• We are sorry, but NCBI web applications do not support your browser and may not function properly. More information
Logo of pnasPNASInfo for AuthorsSubscriptionsAboutThis Article
Proc Natl Acad Sci U S A. Jun 15, 2010; 107(24): 10949–10954.
Published online Jun 1, 2010. doi:  10.1073/pnas.1003335107
PMCID: PMC2890776
Evolution

A common red algal origin of the apicomplexan, dinoflagellate, and heterokont plastids

Abstract

The discovery of a nonphotosynthetic plastid in malaria and other apicomplexan parasites has sparked a contentious debate about its evolutionary origin. Molecular data have led to conflicting conclusions supporting either its green algal origin or red algal origin, perhaps in common with the plastid of related dinoflagellates. This distinction is critical to our understanding of apicomplexan evolution and the evolutionary history of endosymbiosis and photosynthesis; however, the two plastids are nearly impossible to compare due to their nonoverlapping information content. Here we describe the complete plastid genome sequences and plastid-associated data from two independent photosynthetic lineages represented by Chromera velia and an undescribed alga CCMP3155 that we show are closely related to apicomplexans. These plastids contain a suite of features retained in either apicomplexan (four plastid membranes, the ribosomal superoperon, conserved gene order) or dinoflagellate plastids (form II Rubisco acquired by horizontal transfer, transcript polyuridylylation, thylakoids stacked in triplets) and encode a full collective complement of their reduced gene sets. Together with whole plastid genome phylogenies, these characteristics provide multiple lines of evidence that the extant plastids of apicomplexans and dinoflagellates were inherited by linear descent from a common red algal endosymbiont. Our phylogenetic analyses also support their close relationship to plastids of heterokont algae, indicating they all derive from the same endosymbiosis. Altogether, these findings support a relatively simple path of linear descent for the evolution of photosynthesis in a large proportion of algae and emphasize plastid loss in several lineages (e.g., ciliates, Cryptosporidium, and Phytophthora).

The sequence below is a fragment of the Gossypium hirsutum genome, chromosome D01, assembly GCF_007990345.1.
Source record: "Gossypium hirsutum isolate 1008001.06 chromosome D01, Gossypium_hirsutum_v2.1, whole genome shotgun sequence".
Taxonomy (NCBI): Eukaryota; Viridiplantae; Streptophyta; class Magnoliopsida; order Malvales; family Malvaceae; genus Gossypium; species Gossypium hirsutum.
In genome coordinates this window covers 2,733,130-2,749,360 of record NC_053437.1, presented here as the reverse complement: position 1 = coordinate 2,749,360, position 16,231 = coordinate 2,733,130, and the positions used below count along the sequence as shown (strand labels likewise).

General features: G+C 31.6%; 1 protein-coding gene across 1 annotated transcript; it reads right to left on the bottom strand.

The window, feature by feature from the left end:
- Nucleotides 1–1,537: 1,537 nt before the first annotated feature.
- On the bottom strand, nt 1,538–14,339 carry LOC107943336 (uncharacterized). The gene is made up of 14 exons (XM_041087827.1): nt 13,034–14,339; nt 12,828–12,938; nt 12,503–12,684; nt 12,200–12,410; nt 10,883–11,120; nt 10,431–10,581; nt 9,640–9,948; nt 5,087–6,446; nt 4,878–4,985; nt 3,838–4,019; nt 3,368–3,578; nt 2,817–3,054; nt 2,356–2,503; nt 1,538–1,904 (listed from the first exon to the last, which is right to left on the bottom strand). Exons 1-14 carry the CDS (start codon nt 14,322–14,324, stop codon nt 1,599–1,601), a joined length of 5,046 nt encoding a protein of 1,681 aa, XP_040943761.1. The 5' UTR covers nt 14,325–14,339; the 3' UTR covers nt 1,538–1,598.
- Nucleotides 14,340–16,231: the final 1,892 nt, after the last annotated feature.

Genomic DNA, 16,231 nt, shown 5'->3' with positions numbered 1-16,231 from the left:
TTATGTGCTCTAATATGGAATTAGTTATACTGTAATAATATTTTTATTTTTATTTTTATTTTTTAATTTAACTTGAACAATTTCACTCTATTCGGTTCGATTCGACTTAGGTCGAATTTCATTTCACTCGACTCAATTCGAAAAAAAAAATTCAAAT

Keywords: Apicomplexa, Chromera velia, CCMP3155, plastid evolution, chloroplast genome